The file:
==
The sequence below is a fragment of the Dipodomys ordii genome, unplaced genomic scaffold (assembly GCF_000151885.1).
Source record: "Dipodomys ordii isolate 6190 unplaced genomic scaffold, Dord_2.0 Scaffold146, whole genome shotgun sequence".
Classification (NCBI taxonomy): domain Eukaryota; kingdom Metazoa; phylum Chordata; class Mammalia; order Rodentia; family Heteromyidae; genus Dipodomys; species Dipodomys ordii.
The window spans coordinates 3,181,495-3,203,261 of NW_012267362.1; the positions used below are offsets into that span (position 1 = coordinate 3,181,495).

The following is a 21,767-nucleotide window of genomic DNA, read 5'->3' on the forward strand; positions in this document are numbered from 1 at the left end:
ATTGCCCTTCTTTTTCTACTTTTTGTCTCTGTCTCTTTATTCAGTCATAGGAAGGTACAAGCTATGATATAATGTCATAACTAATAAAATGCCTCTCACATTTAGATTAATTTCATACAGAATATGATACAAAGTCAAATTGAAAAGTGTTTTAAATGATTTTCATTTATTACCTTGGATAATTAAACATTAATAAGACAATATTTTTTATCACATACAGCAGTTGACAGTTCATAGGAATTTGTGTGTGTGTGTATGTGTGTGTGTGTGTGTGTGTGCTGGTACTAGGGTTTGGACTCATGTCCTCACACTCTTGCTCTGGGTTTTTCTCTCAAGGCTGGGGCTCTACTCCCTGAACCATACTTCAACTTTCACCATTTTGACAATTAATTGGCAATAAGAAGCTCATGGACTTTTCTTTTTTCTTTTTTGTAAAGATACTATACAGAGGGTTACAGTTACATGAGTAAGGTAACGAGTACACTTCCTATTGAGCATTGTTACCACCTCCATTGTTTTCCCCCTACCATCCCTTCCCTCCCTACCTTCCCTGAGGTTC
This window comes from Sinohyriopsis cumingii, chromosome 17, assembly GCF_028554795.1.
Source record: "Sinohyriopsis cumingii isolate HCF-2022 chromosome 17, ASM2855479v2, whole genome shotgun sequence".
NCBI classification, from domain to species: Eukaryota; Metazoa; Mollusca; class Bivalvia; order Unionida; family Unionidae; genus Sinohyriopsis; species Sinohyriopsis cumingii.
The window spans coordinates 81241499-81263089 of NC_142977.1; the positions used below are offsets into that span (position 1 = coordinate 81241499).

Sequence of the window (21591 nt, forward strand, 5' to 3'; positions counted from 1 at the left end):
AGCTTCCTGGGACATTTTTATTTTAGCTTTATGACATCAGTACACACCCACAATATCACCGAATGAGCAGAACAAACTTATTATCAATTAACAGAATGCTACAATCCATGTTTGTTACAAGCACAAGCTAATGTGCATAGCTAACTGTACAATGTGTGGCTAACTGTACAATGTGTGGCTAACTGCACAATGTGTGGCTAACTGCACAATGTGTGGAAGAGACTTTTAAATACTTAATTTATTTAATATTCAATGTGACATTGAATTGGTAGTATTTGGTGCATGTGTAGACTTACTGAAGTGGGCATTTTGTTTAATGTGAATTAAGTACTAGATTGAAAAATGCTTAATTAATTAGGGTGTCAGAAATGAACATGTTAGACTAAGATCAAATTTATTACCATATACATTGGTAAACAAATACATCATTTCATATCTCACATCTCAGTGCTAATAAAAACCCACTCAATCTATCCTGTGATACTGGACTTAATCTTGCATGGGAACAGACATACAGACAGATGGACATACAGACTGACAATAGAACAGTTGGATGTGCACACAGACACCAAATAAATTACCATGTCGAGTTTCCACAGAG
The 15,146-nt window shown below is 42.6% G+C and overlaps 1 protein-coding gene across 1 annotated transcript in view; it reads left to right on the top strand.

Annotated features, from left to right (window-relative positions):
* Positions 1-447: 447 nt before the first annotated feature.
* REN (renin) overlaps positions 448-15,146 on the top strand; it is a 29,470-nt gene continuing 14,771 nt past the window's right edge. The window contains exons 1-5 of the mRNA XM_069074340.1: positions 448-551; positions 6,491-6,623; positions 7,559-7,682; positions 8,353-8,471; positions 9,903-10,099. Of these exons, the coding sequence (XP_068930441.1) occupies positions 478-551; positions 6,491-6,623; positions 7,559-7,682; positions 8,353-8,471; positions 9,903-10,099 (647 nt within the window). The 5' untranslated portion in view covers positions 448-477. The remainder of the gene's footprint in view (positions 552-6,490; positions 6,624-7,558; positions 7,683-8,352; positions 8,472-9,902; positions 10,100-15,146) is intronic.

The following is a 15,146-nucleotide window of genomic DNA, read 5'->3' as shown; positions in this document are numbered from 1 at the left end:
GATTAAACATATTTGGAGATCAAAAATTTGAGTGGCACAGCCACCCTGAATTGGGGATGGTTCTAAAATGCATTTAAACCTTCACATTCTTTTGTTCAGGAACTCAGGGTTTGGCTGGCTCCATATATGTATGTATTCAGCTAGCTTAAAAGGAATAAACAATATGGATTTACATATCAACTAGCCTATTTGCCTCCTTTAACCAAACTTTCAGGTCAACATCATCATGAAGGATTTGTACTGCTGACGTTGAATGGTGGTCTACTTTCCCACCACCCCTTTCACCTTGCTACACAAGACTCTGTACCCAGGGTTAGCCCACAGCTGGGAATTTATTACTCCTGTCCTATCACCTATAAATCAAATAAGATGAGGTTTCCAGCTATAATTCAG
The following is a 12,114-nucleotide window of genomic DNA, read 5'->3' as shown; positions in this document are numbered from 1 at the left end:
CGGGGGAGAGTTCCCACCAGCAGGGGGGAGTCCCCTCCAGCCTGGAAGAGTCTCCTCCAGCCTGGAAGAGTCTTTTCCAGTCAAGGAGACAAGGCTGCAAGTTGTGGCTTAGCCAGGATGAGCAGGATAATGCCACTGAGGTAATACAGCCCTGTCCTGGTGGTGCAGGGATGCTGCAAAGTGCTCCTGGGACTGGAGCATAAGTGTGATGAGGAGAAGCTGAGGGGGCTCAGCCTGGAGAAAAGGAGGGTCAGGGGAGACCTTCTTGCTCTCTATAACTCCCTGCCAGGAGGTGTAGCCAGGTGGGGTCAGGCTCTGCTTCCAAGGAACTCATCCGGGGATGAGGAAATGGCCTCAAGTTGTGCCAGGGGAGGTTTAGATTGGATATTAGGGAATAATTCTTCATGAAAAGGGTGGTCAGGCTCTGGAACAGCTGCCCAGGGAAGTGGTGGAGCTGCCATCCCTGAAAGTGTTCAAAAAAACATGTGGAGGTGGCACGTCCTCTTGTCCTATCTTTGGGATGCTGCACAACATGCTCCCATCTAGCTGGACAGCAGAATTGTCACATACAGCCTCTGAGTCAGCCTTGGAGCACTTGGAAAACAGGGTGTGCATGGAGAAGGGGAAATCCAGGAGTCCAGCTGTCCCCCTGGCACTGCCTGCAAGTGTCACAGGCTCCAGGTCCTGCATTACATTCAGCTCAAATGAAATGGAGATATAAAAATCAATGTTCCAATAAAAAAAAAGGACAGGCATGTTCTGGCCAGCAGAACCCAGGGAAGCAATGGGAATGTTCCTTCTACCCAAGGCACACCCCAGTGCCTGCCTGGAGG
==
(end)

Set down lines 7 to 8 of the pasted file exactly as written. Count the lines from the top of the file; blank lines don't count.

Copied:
This window comes from Sinohyriopsis cumingii, chromosome 17, assembly GCF_028554795.1.
Source record: "Sinohyriopsis cumingii isolate HCF-2022 chromosome 17, ASM2855479v2, whole genome shotgun sequence".